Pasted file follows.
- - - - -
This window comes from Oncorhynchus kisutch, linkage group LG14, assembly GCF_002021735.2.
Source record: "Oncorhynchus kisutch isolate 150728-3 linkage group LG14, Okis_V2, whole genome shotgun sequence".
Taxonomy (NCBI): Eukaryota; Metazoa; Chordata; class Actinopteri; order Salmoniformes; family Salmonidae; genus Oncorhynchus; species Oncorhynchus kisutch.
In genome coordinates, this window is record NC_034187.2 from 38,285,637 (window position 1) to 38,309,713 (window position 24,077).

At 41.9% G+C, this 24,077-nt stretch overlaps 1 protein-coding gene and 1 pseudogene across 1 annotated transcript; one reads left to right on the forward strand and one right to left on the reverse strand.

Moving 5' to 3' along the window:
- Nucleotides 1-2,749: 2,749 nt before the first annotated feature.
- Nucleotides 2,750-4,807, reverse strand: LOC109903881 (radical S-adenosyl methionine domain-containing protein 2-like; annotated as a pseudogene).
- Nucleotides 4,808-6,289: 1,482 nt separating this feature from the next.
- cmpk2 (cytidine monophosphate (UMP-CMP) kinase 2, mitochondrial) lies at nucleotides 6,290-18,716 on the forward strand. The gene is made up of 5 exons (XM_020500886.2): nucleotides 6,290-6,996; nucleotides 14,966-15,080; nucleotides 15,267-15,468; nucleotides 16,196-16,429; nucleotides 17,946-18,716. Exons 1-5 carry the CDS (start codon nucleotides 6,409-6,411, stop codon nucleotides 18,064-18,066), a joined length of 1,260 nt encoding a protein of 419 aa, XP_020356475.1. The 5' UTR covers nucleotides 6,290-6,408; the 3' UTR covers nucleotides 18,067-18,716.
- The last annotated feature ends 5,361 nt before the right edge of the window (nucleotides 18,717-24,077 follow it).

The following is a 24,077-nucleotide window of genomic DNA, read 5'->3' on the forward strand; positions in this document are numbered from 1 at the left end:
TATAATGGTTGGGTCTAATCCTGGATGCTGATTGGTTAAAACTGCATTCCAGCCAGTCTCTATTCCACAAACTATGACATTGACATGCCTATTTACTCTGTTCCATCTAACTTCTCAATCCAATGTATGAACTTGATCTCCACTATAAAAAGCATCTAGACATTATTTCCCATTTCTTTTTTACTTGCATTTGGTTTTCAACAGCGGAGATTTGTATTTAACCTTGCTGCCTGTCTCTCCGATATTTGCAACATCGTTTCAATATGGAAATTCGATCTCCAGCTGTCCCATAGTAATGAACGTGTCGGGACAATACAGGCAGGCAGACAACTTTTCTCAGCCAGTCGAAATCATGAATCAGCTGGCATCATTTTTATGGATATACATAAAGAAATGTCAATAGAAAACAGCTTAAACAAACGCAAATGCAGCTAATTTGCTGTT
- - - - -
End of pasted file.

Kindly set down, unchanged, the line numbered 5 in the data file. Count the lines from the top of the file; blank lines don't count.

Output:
At 41.9% G+C, this 24,077-nt stretch overlaps 1 protein-coding gene and 1 pseudogene across 1 annotated transcript; one reads left to right on the forward strand and one right to left on the reverse strand.